Wednesday, June 6, 2012

Pecunia Rerum Regina

This little poem comes from the distichs of Publius Faustus Andrelinus (c. 1460-1518). You can find his hecatodistichon, his "hundred distichs," at Google Books.

Pecunia Rerum Regina
Unica cunctarum regina Pecunia rerum;
Praecipuum magno pro Iove numen habet.

The vocabulary is keyed to the DCC Latin Vocabulary list. There are four words in this poem that are not on the DCC list:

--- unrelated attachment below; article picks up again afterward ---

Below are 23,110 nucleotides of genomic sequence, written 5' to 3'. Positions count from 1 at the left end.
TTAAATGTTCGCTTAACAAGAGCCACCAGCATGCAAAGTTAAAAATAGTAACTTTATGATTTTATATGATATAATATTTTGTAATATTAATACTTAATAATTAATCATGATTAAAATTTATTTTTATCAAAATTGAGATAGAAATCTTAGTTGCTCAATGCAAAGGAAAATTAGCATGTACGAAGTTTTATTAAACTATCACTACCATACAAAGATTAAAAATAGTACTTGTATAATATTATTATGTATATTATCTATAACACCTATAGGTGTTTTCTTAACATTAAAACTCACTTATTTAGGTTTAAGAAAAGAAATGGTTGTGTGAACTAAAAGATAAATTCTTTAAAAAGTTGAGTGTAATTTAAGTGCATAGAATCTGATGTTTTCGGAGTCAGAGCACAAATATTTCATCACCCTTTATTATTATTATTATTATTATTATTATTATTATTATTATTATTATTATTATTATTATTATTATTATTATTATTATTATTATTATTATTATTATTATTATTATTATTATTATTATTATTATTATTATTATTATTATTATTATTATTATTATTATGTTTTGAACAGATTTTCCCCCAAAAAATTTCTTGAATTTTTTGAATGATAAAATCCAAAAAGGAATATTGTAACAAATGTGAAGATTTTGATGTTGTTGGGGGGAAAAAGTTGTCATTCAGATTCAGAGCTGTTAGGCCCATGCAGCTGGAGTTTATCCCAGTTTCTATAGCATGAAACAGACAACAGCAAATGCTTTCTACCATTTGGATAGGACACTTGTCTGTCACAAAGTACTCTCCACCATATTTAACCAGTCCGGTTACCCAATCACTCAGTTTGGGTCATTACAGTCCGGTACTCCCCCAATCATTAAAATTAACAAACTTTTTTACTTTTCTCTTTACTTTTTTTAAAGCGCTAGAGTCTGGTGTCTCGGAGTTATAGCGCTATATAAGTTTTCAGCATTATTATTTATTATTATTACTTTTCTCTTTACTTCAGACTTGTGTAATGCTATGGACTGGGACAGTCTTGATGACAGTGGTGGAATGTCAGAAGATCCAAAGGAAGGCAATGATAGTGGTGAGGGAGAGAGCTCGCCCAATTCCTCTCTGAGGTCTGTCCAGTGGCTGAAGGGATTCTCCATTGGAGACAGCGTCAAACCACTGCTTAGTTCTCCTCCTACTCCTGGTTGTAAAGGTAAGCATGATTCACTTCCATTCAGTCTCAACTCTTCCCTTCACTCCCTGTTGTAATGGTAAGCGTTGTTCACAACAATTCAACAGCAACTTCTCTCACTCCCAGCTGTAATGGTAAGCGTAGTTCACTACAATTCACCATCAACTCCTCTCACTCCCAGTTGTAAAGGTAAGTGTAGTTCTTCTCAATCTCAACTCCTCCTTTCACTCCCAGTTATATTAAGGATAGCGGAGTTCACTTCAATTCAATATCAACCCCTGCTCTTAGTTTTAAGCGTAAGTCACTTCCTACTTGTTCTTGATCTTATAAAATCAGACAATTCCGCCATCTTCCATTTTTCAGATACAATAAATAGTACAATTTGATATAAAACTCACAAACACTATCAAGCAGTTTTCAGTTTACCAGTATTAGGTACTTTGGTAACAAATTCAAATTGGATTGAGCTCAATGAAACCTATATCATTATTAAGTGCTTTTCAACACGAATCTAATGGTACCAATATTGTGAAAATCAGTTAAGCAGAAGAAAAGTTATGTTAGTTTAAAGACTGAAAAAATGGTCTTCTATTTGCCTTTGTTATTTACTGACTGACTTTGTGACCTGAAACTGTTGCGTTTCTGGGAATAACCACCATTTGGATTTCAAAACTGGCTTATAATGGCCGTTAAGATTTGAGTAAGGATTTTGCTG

Iūppiter, Iovis - Jupiter (Zeus)
praecipuus -a -um: special, particular, excellent
rēgina -ae f.: queen
ūnicus -a -um - one only, sole, singular
cūnctus -a -um: entire all together
habeō habēre habuī habitum: have, hold
māgnus -a -um great
nūmen -inis n.: divine will, deity
pecūnia -ae f.: money
prō: for, on behalf of, in proportion to (+abl.)
rēs reī f.: thing (rēs pūblica, commonwealth; rēs familiāris, family property, estate; rēs mīlitāris, art of war; rēs novae, revolution)

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